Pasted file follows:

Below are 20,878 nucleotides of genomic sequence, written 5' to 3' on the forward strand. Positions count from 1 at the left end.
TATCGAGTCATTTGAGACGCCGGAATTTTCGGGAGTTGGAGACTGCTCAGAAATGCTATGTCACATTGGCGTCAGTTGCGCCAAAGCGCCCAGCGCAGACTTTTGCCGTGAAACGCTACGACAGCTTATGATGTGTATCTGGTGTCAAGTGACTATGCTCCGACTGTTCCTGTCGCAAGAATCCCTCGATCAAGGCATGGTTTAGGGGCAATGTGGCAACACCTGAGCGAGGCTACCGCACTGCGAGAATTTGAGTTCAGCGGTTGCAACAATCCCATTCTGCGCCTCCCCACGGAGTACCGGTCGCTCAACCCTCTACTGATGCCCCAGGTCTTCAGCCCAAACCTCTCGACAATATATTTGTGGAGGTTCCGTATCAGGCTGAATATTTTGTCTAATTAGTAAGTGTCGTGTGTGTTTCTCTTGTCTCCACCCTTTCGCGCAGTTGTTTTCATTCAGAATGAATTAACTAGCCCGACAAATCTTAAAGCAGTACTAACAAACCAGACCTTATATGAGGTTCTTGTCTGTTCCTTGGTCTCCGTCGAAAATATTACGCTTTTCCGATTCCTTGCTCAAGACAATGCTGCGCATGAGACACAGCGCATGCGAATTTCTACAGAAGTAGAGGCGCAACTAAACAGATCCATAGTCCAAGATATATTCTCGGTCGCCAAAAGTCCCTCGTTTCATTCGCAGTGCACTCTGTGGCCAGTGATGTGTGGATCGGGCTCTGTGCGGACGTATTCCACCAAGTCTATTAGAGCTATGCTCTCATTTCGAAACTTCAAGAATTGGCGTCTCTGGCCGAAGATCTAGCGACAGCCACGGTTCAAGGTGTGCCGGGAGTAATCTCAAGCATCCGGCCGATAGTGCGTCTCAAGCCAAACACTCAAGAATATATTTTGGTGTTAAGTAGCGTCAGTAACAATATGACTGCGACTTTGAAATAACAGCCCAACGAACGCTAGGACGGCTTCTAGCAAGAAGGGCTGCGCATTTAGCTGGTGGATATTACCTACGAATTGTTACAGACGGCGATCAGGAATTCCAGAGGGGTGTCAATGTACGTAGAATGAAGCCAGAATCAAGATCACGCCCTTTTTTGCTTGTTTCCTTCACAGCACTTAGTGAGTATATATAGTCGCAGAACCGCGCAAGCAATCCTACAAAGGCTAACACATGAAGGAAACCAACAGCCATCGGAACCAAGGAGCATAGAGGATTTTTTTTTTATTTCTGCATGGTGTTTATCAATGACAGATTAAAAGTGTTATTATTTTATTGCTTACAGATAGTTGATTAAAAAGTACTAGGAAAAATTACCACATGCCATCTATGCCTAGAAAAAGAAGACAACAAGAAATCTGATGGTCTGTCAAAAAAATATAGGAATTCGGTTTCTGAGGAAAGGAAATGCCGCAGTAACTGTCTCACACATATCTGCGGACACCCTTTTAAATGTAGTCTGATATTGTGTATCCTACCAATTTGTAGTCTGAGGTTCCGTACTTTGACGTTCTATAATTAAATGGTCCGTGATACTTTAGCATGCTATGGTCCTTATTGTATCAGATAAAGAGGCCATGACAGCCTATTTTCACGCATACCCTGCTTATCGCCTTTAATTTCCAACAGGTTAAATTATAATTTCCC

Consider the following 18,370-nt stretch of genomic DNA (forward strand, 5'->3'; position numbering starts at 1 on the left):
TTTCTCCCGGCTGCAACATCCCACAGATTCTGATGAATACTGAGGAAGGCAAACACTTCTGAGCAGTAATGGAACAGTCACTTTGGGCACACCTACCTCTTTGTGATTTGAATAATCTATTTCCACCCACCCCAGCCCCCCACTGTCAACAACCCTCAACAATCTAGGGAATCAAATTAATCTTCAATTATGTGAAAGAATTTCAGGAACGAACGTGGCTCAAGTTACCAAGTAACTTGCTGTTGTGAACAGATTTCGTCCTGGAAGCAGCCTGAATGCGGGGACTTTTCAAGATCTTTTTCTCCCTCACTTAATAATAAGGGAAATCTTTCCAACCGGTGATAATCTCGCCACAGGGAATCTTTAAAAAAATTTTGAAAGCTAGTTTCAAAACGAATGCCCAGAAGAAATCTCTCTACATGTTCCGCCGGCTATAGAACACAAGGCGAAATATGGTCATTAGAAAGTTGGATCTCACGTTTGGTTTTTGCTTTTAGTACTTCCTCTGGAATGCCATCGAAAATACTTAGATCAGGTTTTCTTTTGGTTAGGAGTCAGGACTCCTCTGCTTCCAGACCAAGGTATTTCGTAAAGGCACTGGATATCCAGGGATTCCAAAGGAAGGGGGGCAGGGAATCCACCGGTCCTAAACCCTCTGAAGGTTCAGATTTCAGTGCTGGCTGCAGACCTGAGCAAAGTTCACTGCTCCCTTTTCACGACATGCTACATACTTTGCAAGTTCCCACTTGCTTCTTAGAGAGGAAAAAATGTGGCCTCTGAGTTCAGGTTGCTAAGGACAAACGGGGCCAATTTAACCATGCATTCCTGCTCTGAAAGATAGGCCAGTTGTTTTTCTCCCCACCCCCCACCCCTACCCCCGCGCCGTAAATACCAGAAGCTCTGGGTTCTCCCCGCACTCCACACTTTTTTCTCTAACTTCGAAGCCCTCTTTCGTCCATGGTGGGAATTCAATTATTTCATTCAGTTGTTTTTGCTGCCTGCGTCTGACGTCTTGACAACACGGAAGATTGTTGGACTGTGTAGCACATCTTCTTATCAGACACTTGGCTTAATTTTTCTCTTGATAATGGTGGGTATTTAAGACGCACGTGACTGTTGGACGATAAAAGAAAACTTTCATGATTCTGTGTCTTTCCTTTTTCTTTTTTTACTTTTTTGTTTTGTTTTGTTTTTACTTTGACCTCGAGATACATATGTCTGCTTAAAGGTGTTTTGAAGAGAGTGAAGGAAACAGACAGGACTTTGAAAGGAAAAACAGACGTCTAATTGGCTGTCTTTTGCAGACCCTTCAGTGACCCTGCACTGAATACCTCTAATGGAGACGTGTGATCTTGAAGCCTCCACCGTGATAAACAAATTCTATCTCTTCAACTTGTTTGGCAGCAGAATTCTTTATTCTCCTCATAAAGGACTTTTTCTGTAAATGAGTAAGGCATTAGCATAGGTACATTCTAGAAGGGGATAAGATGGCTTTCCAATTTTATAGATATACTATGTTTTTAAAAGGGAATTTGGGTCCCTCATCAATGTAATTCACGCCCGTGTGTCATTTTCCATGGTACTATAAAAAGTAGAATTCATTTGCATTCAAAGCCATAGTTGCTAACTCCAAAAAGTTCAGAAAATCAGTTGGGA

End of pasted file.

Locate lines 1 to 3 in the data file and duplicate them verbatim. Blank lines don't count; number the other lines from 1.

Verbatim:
Below are 20,878 nucleotides of genomic sequence, written 5' to 3' on the forward strand. Positions count from 1 at the left end.
TATCGAGTCATTTGAGACGCCGGAATTTTCGGGAGTTGGAGACTGCTCAGAAATGCTATGTCACATTGGCGTCAGTTGCGCCAAAGCGCCCAGCGCAGACTTTTGCCGTGAAACGCTACGACAGCTTATGATGTGTATCTGGTGTCAAGTGACTATGCTCCGACTGTTCCTGTCGCAAGAATCCCTCGATCAAGGCATGGTTTAGGGGCAATGTGGCAACACCTGAGCGAGGCTACCGCACTGCGAGAATTTGAGTTCAGCGGTTGCAACAATCCCATTCTGCGCCTCCCCACGGAGTACCGGTCGCTCAACCCTCTACTGATGCCCCAGGTCTTCAGCCCAAACCTCTCGACAATATATTTGTGGAGGTTCCGTATCAGGCTGAATATTTTGTCTAATTAGTAAGTGTCGTGTGTGTTTCTCTTGTCTCCACCCTTTCGCGCAGTTGTTTTCATTCAGAATGAATTAACTAGCCCGACAAATCTTAAAGCAGTACTAACAAACCAGACCTTATATGAGGTTCTTGTCTGTTCCTTGGTCTCCGTCGAAAATATTACGCTTTTCCGATTCCTTGCTCAAGACAATGCTGCGCATGAGACACAGCGCATGCGAATTTCTACAGAAGTAGAGGCGCAACTAAACAGATCCATAGTCCAAGATATATTCTCGGTCGCCAAAAGTCCCTCGTTTCATTCGCAGTGCACTCTGTGGCCAGTGATGTGTGGATCGGGCTCTGTGCGGACGTATTCCACCAAGTCTATTAGAGCTATGCTCTCATTTCGAAACTTCAAGAATTGGCGTCTCTGGCCGAAGATCTAGCGACAGCCACGGTTCAAGGTGTGCCGGGAGTAATCTCAAGCATCCGGCCGATAGTGCGTCTCAAGCCAAACACTCAAGAATATATTTTGGTGTTAAGTAGCGTCAGTAACAATATGACTGCGACTTTGAAATAACAGCCCAACGAACGCTAGGACGGCTTCTAGCAAGAAGGGCTGCGCATTTAGCTGGTGGATATTACCTACGAATTGTTACAGACGGCGATCAGGAATTCCAGAGGGGTGTCAATGTACGTAGAATGAAGCCAGAATCAAGATCACGCCCTTTTTTGCTTGTTTCCTTCACAGCACTTAGTGAGTATATATAGTCGCAGAACCGCGCAAGCAATCCTACAAAGGCTAACACATGAAGGAAACCAACAGCCATCGGAACCAAGGAGCATAGAGGATTTTTTTTTTATTTCTGCATGGTGTTTATCAATGACAGATTAAAAGTGTTATTATTTTATTGCTTACAGATAGTTGATTAAAAAGTACTAGGAAAAATTACCACATGCCATCTATGCCTAGAAAAAGAAGACAACAAGAAATCTGATGGTCTGTCAAAAAAATATAGGAATTCGGTTTCTGAGGAAAGGAAATGCCGCAGTAACTGTCTCACACATATCTGCGGACACCCTTTTAAATGTAGTCTGATATTGTGTATCCTACCAATTTGTAGTCTGAGGTTCCGTACTTTGACGTTCTATAATTAAATGGTCCGTGATACTTTAGCATGCTATGGTCCTTATTGTATCAGATAAAGAGGCCATGACAGCCTATTTTCACGCATACCCTGCTTATCGCCTTTAATTTCCAACAGGTTAAATTATAATTTCCC

Consider the following 18,370-nt stretch of genomic DNA (forward strand, 5'->3'; position numbering starts at 1 on the left):